St. Nersess Seminary’s AVANT series comprises book-length studies intended to bring to light the riches of the Armenian Christian heritage as reflected in her patristic, dogmatic, liturgical and other early religious literature. These spiritual treasures are presented in English translation with commentary. The series seeks to reveal the distinct Christian witness of Armenian Christianity. The series was launched in 1998, in anticipation of the 17th Centenary of the Christianization of Armenia by St. Gregory the Illuminator (301-2001AD).
AVANT is published by St. Nersess Armenian Seminary in collaboration with St. Vladimir’s Seminary Press, which coordinates production, marketing, distribution and sales. These volumes are in short supply. To order, click the links below.
AVANT 1 (2001)
The Teaching of Saint Gregory, revised edition.
Robert W. Thomson
The Teaching of Saint Gregory is part of the Armenian History by the unknown author known as Agat‘angelos. The Teaching is presented as a sermon to the Armenian court giving the essential content of the Christian gospel. In its present form, however, it is a literary composition of the late-fifth century. Its great importance is that it was recognized by later generations as the core of Armenian Christian teaching. Professor Thomson has thorougly revised his translation and commentary from its first publication in 1970.
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AVANT 2 (2005)
Patriotism and Piety in Armenian Christianity: The Early Panegyrics on Saint Gregory
Armenian Christianity manifests a unique blend of patriotism and piety. Beginning from the inception of Armenian letters at the turn of the fifth century, Professor Terian surveys that blend in ancient Armenian sources spanning a thousand years. He shows how the theme finds its fullest manifestation as a literary motif in the medieval panegyrics (praise literature) dedicated to St. Gregory the Illuminator. Also included are translations of selections of thirteen of these odes and panegyrics, as well as a complete translation of the long Panegyric of Yovhannes Erznkats‘i.
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AVANT 3 (2006)
Worship Traditions in Armenia and the Neighboring Christian East. An International Symposium in Honor of the 40th Anniversary of St. Nersess Armenian Seminary
R. R. Ervine, Ed
The worship of the Armenians and their Christian neighbors—Byzantine, and East and West Syrian—conserved and transmitted through liturgy, remains as a vital link to their heritage, and this collection provides the key to the heart of the Christian East. The voices captured in the pages of this book originate from a symposium held in honor of St Nersess Seminary’s 40th anniversary, where a panoply of scholars currently working in the field of Eastern liturgy shared the fruits of their work.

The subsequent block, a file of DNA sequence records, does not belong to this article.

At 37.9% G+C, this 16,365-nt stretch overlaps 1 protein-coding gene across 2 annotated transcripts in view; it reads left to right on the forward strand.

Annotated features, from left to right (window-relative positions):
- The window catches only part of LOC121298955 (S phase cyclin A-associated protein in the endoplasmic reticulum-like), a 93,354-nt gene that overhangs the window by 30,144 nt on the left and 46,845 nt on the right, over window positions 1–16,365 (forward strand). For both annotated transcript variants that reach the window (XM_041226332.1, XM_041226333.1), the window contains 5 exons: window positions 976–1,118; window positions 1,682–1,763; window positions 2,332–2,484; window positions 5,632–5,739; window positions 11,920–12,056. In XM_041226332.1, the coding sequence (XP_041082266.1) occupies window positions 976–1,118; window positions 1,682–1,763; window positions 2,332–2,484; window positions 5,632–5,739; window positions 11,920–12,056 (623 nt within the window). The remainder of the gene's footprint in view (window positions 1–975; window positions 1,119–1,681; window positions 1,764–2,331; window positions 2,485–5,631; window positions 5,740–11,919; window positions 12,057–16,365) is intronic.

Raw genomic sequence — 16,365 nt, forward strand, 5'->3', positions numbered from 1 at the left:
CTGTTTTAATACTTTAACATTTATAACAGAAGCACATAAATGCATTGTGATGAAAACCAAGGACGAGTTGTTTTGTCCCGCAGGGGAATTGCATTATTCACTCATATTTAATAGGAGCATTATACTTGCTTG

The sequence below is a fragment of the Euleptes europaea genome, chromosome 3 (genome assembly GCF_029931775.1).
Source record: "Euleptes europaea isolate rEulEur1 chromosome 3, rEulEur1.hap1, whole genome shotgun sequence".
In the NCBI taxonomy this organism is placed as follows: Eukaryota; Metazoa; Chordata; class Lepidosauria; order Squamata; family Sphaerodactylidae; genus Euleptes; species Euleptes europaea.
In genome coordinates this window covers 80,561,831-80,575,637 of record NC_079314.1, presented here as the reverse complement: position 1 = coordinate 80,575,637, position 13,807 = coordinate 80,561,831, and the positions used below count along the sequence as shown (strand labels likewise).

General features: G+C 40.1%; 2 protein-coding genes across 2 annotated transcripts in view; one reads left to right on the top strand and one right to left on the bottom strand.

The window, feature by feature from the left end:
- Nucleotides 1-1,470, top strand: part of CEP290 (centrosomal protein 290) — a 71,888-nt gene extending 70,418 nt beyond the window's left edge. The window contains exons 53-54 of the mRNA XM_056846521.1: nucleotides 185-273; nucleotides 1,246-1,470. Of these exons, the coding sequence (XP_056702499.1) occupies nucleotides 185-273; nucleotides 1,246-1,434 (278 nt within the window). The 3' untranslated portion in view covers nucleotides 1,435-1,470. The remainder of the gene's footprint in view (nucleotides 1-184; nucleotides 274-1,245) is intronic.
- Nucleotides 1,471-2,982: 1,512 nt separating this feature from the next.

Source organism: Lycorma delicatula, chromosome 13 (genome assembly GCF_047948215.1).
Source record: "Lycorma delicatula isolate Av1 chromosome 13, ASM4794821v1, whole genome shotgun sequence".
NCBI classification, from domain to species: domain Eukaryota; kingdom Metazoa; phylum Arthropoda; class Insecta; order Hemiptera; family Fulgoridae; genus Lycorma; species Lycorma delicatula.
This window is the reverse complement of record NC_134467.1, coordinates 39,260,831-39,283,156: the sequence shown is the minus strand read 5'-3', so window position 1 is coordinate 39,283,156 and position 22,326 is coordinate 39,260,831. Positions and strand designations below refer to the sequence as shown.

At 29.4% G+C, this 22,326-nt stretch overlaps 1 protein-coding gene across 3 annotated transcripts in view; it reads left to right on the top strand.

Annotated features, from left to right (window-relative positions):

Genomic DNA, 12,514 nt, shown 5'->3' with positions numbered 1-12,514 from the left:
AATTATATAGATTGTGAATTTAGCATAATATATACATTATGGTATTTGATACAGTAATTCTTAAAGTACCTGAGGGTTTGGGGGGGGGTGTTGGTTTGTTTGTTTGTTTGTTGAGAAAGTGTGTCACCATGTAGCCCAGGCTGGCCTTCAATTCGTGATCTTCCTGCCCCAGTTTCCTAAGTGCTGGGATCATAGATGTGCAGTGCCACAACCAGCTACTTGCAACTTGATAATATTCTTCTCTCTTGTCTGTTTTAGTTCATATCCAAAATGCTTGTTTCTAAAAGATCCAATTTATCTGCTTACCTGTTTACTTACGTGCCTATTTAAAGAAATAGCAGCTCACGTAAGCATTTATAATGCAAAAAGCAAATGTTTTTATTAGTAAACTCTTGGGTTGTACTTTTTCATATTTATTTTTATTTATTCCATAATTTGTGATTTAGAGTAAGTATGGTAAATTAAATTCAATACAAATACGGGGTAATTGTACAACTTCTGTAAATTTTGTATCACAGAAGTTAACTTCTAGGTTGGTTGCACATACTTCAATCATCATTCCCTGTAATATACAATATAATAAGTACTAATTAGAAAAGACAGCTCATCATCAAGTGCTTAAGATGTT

To order your copy of Worship Traditions in Armenia and the Neighboring Christian East CLICK HERE
AVANT 4 (2008)
Marcarius of Jerusalem Letter to the Armenians AD 355
Macarius, bishop of Jerusalem in the early fourth century, was commissioned by Emperor Constantine to oversee the construction of the Church of the Holy Sepulcher. While host to a large gathering of bishops “from every city” (presumably for the dedication of the Constantinian edifice), Macarius draws on local tradition in his response to queries by the nascent Armenian Church regarding baptism and the Eucharist. His Letter to the Armenians, addressed to Vrt’anes, elder son and second successor to St. Gregory the Illuminator as head of the Armenian Church, reveals much about the nature of pre-Nicene Armenian Christianity and its affinities with East Syrian baptismal and eucharistic traditions thought to stand in need of reform.
Terian’s study of Macarius’ Letter to the Armenians goes far beyond establishing the date of this earliest document bearing on the history of the Armenian Church. It highlights the document’s place in the baptismal and eucharistic liturgy of Jerusalem prior to St. Cyril of Jerusalem’s Catechetical Lectures and the travel diary of the nun Egeria later in the fourth century. Surviving only in Armenian, it is of great importance for the history of the early church in Armenia, when ritual observances had not yet been codified.
To order your copy of Macarius of Jerusalem: Letter to the Armenians (335 AD) CLICK HERE